Fear of Fundraising

Fear of Fundraising


by David Allen, Development for Conservation


In fundraising, the majority of our work involves building relationships with donors – with people.

This should be easy. It should be fun. It should be painless.


So what’s holding us back? What’s getting in the way?

The simple answer turns out to be: just about anything.


When I ask this of most groups, and especially groups of Board members, I get variations on four themes:

Opportunity – I don’t know any rich donors. I don’t run in “those” circles. So-and-so won’t answer the phone. They live in Florida half the year and when they’re here, they’re too busy.

Distraction – I’m too busy. They’re too busy. There’s a deadline looming. The newsletter needs to go out. Lots of stuff isn’t getting done because of all the stuff that is getting done.

Knowledge & Experience – I don’t know enough about the projects or programs. I don’t know enough about the prospects or donors. I just don’t have enough information.

Discomfort – I’ll do anything as long as I don’t have to ask for money.


To which I would reply: Take responsibility for creating opportunities, carve out the time and make it happen, practice makes better, and just get over it (everyone feels discomfort to some degree or another).

What I suspect, though, is that all of these excuses are related to a basic underlying FEAR. We tend to equate all fundraising with asking, and we know deep down, that the reason we are building these relationships is so we can ask for money. That’s the job.

And almost anything else will be more comfortable.

So this post is dedicated to every one of us who feels afraid to some degree or another – which is every one of us.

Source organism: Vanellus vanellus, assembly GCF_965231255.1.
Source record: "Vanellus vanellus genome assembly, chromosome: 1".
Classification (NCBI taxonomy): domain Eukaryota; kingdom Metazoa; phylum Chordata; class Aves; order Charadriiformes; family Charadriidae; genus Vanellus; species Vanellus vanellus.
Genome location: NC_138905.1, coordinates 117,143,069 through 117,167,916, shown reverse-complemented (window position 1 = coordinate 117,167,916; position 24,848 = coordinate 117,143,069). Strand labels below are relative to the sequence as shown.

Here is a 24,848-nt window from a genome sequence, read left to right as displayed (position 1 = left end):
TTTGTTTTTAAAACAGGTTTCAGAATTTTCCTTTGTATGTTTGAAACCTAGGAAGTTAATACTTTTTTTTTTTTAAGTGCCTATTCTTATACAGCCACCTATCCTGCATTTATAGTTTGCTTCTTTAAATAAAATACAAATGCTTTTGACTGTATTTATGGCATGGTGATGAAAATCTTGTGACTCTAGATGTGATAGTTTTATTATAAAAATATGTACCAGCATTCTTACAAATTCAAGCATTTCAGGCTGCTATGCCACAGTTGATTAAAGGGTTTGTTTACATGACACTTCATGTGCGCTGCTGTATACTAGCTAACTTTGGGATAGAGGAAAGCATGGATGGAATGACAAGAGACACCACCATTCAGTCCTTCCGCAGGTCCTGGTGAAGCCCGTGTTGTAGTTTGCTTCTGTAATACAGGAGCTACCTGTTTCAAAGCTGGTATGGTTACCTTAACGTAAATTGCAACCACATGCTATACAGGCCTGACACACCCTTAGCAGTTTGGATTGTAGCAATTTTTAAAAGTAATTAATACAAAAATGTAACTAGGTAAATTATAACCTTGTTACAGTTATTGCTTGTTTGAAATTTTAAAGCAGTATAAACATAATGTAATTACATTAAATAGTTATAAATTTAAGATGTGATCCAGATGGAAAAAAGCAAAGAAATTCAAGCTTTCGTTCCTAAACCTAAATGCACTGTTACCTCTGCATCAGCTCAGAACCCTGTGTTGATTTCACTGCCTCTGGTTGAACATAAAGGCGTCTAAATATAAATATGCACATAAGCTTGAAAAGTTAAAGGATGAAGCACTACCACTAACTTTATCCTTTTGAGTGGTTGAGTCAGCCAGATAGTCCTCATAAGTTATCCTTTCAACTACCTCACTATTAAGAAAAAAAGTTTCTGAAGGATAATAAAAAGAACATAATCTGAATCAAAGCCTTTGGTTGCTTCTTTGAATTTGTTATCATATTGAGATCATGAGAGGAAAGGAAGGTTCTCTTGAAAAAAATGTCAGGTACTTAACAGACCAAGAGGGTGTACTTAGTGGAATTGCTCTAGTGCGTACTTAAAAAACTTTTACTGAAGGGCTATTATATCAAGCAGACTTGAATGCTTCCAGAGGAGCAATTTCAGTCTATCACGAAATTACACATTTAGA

Maybe if we name the fear…

Maybe if we confront the fear…

Maybe if we realize that we are not alone in feeling that way…

Maybe we can help each other.


So what are we afraid of? And what can we do to overcome it?


Here’s my Fear list:


We’re afraid of losing (rejection): We’re afraid of asking and being turned down flat.

Never mind that this fear is based on several false assumptions and should be relatively rare – beginning with the assumption that we are going in cold. We haven’t had three or four (or more!) meetings with the prospect to date. We don’t know whether or not they’re even interested in the project. And we’re asking for a gift level that we can’t imagine them agreeing to.

None of these assumptions need be true. The ask might be based on several years of interaction and listening to the other person. We might know that they have loved pine forests since they first smelled them as kids. We might know that the project is right next door to a project they supported at a similar level ten years ago.

We could of course know all of those things and they might still say “No”, but it doesn’t happen as often as we imagine.

Fears are the Stories we tell ourselves.


We’re afraid of strong emotion: We’re afraid that the other person will get angry, or affronted, or insulted. And we’re also feeling strong emotions ourselves – we’re vulnerable.

Does it happen? Sure it does – it’s happened to me. But people react strongly when they are surprised, and it’s relatively easy to avoid the surprise factor. If they know you are coming, and they accept the appointment/visit/call, they are not likely to be surprised that you asked for something. And if they know the project and the overall fundraising context, they are unlikely to be surprised by the amount.

Fears are the Stories we tell ourselves.


We’re afraid of not being liked (or respected, or worthy): This fear is deep-seated. It comes from American mythology that if you are smart enough, or worthy enough, or you just work hard enough, you won’t need help – you won’t need to ask. Consequently, merely by asking, you are admitting that you can’t do it on your own – you’re not smart enough, or worthy enough. And you are clearly not working hard enough. Can’t you just live within your means?